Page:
In the years that followed, the situation grew increasingly grim. A rising birth rate and rapid urbanization of a still-impoverished Africa put even greater numbers of Africans at risk. Resistance to chloroquine surfaced and quickly spread throughout Africa; thus, the long-awaited boost in the economic status of the average African that DDT was supposed to have provided, never materialized.

The recent assault on Rachel Carson, one of America’s most revered environmentalists, has brought much needed attention to the fact that Africans are dying of malaria in numbers as high or higher than ever. It has also stemmed negative reaction to the large scale use of DDT, which many Americans still consider a toxic compound. The current invective’s most pernicious effect on long-term malaria control is that it has served to convince many that DDT (and bed nets) can be simple answers to the very complex malaria problem. There is no single, encompassing way to control malaria in Africa; no single approach will lead to a lasting solution. In fact, malaria can be effectively controlled on a regional basis but the commitment has to be long-term and the measures taken need to be tailored to the social, geographical and environmental situations that are unique to Africa. This is the lesson of the Garki project, learned more than 50 years ago, and it still represents the clearest assessment of the malaria problem.

“Silent Spring” powerfully portrayed the effect of human activity on the environment. Scientific literature had expressed concern over the use of DDT as early as 1942, but it was Rachel Carson’s book that brought that concern to the public’s attention. During the last 50 years, some of Carson’s fears about the long-term effect of this insecticide have proven unfounded, but her view of a fragile environment effected by the activities of man has stood the test of time. Perhaps in response to her book, many have developed a new sensitivity to these issues leading to a phasing out of leaded gasoline, to restrictions on PCB use, and to a focus on global warming. We owe a great debt to Carson and others like her who bring such pressing issues into the public forum.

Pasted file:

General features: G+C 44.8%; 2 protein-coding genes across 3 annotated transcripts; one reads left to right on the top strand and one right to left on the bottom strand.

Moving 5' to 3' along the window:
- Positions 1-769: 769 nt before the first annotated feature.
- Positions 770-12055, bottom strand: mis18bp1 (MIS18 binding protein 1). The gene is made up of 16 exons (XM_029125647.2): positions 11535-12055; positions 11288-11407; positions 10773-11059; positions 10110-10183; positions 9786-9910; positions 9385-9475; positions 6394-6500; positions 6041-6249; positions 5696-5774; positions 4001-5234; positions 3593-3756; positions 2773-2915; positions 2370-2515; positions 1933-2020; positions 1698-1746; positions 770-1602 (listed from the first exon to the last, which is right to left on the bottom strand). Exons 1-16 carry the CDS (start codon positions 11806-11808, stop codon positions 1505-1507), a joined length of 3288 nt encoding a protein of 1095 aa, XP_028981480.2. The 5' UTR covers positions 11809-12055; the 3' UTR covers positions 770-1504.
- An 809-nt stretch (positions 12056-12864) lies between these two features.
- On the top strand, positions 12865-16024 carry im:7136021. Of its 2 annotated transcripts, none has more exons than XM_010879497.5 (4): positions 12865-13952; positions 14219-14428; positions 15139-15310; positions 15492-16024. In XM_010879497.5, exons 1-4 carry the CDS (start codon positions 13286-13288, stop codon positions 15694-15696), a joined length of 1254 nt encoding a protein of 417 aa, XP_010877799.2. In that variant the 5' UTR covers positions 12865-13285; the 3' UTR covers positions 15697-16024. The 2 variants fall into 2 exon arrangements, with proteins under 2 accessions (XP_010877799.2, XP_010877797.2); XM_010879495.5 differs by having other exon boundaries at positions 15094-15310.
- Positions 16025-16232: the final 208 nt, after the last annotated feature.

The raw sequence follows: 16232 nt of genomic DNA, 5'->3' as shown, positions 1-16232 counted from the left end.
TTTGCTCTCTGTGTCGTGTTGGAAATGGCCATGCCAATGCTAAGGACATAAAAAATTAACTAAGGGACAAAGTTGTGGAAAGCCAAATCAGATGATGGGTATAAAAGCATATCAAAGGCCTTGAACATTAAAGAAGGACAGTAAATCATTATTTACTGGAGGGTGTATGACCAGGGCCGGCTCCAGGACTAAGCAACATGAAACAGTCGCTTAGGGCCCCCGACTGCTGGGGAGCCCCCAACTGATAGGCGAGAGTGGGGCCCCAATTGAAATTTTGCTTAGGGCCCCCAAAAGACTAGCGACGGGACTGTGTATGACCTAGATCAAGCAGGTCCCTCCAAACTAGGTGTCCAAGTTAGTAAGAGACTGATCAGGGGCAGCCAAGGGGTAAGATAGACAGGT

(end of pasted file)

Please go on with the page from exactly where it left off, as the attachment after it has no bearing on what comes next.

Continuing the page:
We must, furthermore, also acknowledge that Carson was not opposed to the use of DDT in disease control, but only to its reckless over-use in agriculture. If Carson’s vociferous critics actually read her book, they overlooked repeated and very clear statements she made regarding this, e.g.:

“All this is not to say that there is no insect problem and no need of control. I am saying, rather, that control must be geared to realities, not mythical situations and that the methods employed must be such that they do not destroy us along with insects…. Disease-carrying insects become important where human beings are crowded together, especially under conditions where sanitation is poor, as in time of natural disaster or war or in situations of extreme poverty and deprivation. Then control of some sort is necessary…. It is not my contention that chemicals insecticides must never be used.”